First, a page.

Adelaide, Flinders Universities 1970 – as friends they got together and formed The Moonshine Jug & String Band. Its members included brothers John and Rick Brewster; and a Belfast born but Adelaide-raised Bernard ‘Doc’ Neeson – a distant relative of Ned Kelly. With their eclectic music rooted in a mix of 1920’s blues and jazz replete with washboard, washtub bass, banjo, harmonica and kazoos, their shambolic origins eventually gave way to genuine dexterity as they became a hit on the Adelaide arts scene. While studying to complete degree courses, Doc, John and Rick eventually succumbed to their appetite to pursue a career as professional musicians.
In 1974 the Brewster brothers and Doc decided to ditch the jug band and become electric warriors along with drummer Charlie King. Starting out with raucous cover versions of 1950’s rock ‘n’ roll and recycled rhythm and blues, it was only a matter of time before they would replace other people’s songs with their own. The first hint that they were putting together something special came with their appearance at the 1975 Sunbury outdoor festival where their good time rocking scored them a standing ovation and three encores from a wildly receptive audience in the tens of thousands.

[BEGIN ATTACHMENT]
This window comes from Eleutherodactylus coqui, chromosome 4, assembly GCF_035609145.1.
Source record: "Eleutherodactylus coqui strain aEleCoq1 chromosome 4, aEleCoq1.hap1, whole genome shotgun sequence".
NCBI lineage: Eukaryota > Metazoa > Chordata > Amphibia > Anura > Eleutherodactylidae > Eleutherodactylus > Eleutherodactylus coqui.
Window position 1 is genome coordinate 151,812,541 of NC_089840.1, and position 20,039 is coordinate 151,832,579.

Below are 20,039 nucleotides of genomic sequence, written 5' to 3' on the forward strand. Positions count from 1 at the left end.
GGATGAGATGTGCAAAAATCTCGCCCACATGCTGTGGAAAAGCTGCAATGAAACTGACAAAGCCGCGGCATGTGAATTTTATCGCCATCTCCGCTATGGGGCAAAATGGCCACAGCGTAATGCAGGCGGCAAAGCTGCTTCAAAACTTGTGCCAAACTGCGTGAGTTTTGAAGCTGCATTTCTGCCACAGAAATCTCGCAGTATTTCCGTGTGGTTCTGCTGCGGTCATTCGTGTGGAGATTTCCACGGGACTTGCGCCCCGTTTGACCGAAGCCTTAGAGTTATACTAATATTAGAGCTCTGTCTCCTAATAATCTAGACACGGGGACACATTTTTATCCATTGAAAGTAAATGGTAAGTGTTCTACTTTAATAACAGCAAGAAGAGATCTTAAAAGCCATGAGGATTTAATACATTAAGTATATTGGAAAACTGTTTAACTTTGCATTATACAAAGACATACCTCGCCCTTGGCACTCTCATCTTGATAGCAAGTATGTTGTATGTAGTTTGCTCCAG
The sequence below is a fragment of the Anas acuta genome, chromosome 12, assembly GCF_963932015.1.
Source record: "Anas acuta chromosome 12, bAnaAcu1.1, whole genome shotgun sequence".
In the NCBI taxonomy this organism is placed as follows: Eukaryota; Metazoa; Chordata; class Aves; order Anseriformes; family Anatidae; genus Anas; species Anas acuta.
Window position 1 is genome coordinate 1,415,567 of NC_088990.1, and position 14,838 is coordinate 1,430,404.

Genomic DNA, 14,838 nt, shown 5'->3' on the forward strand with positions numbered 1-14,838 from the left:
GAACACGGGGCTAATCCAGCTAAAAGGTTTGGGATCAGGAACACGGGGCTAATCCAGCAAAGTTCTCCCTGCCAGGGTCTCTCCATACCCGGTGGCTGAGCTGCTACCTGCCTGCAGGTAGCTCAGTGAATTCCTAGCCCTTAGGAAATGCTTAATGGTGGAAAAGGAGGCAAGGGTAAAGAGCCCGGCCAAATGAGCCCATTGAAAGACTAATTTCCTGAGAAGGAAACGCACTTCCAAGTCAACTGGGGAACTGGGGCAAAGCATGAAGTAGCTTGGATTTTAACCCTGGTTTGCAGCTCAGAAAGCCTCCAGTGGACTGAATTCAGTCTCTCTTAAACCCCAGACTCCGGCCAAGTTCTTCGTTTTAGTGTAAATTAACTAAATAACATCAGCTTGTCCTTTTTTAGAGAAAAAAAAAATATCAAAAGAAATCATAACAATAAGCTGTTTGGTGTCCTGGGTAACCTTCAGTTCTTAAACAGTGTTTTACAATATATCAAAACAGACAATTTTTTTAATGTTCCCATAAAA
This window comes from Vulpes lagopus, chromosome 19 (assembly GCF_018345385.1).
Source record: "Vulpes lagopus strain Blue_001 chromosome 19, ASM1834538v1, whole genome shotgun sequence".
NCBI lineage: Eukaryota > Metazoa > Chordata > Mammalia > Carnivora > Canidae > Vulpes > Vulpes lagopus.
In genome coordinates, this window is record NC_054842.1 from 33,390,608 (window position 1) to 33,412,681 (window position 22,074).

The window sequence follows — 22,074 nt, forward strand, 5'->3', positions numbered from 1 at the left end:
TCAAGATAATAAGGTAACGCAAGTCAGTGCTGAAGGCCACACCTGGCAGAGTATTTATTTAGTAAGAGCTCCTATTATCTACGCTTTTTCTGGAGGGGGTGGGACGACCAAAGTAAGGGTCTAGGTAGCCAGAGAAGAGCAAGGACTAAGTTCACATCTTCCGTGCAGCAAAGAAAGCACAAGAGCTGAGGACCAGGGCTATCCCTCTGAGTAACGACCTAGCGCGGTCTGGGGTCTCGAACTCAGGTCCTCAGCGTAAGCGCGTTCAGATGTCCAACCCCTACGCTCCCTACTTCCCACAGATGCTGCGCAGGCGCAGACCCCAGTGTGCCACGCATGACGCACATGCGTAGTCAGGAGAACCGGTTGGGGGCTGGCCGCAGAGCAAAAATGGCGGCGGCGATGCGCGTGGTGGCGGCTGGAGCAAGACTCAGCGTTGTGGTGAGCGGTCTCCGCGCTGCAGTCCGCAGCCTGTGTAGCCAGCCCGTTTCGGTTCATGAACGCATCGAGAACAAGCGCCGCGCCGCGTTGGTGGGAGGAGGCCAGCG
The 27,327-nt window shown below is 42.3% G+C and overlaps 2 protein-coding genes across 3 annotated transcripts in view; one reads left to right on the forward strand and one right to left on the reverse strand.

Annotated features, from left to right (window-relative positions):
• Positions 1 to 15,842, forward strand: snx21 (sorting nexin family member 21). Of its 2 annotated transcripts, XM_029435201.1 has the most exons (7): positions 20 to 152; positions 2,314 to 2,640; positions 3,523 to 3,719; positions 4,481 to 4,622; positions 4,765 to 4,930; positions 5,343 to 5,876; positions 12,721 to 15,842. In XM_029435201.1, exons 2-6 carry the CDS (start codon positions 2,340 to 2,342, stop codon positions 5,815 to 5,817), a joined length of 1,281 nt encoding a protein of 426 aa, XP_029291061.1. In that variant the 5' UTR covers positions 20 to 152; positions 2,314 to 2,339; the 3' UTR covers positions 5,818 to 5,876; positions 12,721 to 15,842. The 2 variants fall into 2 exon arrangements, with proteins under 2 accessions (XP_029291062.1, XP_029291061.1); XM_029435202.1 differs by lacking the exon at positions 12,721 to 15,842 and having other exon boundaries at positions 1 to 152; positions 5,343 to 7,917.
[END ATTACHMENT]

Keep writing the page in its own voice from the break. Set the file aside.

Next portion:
Buoyed by the encouragement of Bon Scott and the Young brothers they moved to Sydney in early 1976, bolstered by a name change and evolving their sound to a more contemporary rock feel. Now as The Angels and following the recommendation of Scott and Angus and Malcolm Young, they were signed by Vanda and Young to join AC-DC at the Alberts label after successfully recording some demos of their new material.
Following the May 1976 release of the Vanda-Young produced debut single that would later become an institution via it’s notorious audience chant of “no way – get fucked – fuck off” – ‘Am I Ever Gonna See Your Face Again’ became a song as identifiably Australian as a pie and sauce. The chant has ensured it’s become one of the most iconic and best loved Australian rock songs of all time – although the band played no part in its original conception, which remains a mystery.
‘Face To Face’ (August ’78) unleashed a stash of classic songs, all written by the now established song-writing team of ‘Brewster/Neeson/Brewster’. Fans joyfully sang along to anthemic classics ‘Coming Down’, ‘Take A Long Line’, ‘I Ain’t The One’, ‘Be With You’, ‘Straightjacket’ and ‘After The Rain’ – while the bleak and atmospheric ‘Outcast’ and the climactic showstopper ‘Marseilles’ displayed other brilliant dimensions.
With the release of their fourth album ‘Dark Room’ (June 1980), they hit the jackpot with their biggest hit single yet, the number one ‘No Secrets’, penned by Neeson and Bidstrup, further consolidating their enormous home success. Nowhere was this more apparent than when they played to a record 1979 New Year’s Eve concert crowd of 100,000 on the steps of the Sydney Opera House.
Referance material: Ross Stapleton www.theangels.com.au